Rachel Webb

All right. I think we have time for one more question.

Operator

The last question comes from Peter Saleh with BTIG. Your line is open.

Peter Saleh

Great. Thanks. Lenny, I think you alluded to considering other menu items for 2020 and maybe what’s trending. So give us your thoughts on adding plant-based burger to the menu in 2020. Is that something you guys are considering? Have you tested it? Just some of your thoughts around that.

Lenny Comma

We are certainly open to plant-based. And it may or may not come in the form of a hamburger. We are testing some things currently and we’re formulating various ideas, but Jack in the Box is not just a burger player. We’ve got a lot of variety on the menu and there is some great product categories for us that are very high mix. And it may make more sense for us to go to the marketplace with plant-based versions of those product lines versus doing what everybody else is doing in the burger side of things. So, I’d just say that we are totally open to it. We think it’s important. I do think plant-based will be here to stay. But for Jack in the Box because we really look at these craveable snacks and sides just as importantly our à la carte or combos with sandwiches, we want to explore plant-based across multiple categories and/or items versus just the hamburger.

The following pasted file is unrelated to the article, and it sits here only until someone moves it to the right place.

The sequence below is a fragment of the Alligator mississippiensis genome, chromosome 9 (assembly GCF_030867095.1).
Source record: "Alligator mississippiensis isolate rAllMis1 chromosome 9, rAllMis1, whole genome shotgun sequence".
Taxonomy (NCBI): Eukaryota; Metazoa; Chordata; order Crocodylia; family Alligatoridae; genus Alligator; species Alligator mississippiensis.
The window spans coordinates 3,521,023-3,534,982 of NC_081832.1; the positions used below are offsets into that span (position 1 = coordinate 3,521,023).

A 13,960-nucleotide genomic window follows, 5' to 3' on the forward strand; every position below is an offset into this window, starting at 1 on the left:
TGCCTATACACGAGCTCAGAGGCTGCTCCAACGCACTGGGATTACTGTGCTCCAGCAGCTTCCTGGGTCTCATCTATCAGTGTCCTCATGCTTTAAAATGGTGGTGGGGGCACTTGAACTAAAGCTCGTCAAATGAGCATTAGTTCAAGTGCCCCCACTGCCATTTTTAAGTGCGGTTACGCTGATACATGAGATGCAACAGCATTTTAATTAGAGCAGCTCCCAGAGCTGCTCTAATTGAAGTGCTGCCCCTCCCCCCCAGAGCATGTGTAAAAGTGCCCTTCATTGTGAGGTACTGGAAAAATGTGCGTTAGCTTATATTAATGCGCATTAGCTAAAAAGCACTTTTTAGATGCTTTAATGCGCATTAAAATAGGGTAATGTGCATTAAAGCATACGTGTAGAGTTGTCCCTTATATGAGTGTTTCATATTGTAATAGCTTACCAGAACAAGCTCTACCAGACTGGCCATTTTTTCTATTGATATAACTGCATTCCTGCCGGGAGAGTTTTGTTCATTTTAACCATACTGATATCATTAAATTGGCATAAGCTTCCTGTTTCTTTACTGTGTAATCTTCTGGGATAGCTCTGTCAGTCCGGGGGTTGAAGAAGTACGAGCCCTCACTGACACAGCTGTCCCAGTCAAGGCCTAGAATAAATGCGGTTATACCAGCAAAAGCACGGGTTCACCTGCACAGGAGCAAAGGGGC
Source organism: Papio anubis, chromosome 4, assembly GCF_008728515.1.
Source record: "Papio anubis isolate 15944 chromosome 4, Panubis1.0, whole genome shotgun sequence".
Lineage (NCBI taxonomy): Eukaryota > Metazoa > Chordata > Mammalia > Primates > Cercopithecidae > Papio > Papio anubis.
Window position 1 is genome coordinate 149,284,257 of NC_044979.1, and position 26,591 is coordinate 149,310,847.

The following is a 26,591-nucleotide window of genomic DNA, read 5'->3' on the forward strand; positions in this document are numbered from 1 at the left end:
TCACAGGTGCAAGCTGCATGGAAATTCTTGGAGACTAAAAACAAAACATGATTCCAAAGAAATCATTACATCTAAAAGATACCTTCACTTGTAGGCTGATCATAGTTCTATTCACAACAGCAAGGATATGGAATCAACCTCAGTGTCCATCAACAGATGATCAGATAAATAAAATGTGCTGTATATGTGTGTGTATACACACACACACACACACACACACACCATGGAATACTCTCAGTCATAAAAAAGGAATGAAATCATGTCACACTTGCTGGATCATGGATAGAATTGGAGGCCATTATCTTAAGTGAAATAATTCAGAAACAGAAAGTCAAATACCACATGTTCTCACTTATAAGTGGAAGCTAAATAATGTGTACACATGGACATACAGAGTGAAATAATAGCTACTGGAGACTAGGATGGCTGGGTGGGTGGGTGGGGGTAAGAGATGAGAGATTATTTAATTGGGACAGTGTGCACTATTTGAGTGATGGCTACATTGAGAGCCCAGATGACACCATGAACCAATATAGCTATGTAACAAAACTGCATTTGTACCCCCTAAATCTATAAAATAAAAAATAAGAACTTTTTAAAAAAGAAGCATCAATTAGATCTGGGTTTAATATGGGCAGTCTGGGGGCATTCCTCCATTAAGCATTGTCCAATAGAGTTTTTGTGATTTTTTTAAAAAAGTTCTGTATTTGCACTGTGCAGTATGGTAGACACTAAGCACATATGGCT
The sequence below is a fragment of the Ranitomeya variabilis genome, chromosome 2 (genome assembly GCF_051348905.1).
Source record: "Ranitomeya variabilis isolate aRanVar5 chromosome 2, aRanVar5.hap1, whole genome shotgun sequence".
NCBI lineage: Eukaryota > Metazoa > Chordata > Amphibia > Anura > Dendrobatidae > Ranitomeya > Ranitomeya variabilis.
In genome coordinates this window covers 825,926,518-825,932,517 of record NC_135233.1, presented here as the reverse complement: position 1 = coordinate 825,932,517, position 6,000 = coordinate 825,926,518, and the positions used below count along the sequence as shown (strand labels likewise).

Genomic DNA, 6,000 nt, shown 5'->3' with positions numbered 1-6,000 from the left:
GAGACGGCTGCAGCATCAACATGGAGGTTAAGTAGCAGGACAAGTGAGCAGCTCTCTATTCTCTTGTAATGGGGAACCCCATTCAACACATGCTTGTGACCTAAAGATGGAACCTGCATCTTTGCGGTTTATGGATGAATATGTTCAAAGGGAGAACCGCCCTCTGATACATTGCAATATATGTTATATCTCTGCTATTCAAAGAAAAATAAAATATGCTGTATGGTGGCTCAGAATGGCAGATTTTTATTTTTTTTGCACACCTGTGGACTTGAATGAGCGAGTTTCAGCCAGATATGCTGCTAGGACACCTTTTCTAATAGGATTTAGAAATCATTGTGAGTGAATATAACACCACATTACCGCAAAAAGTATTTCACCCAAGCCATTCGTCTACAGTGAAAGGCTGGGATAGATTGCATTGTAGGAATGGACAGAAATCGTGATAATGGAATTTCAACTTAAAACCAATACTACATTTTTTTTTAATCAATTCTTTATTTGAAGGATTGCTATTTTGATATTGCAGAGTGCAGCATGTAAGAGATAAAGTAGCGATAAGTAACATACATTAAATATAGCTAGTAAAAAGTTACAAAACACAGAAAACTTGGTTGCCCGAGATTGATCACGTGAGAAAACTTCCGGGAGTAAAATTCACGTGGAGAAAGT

Peter Saleh

Got it, okay. And then just a follow up on the wage side. I know you said a meaningful step up. I’m just curious, is the inflation that you’re expecting next year a high-single digit, is that all from wage inflation or does that include any incremental labor hours that you may be adding to the stores to improve service?

Lance Tucker

Hi, Pete. It’s Lance. I’ll take that one. So the lion’s share of it certainly is going to come from the mandated minimum wage increases that we see with such a heavy concentration in California and you’ll also see some probably continued pressures just with low unemployment, as I’ve already said. As far as actual labor deployment within the restaurants, we don’t see any material changes there.

Rachel Webb

So thank you all for joining us this morning and I hope you have a great holiday season. We’ll talk to you in February.

Operator

This concludes today’s conference. Thank you for your attendance. You may disconnect your lines.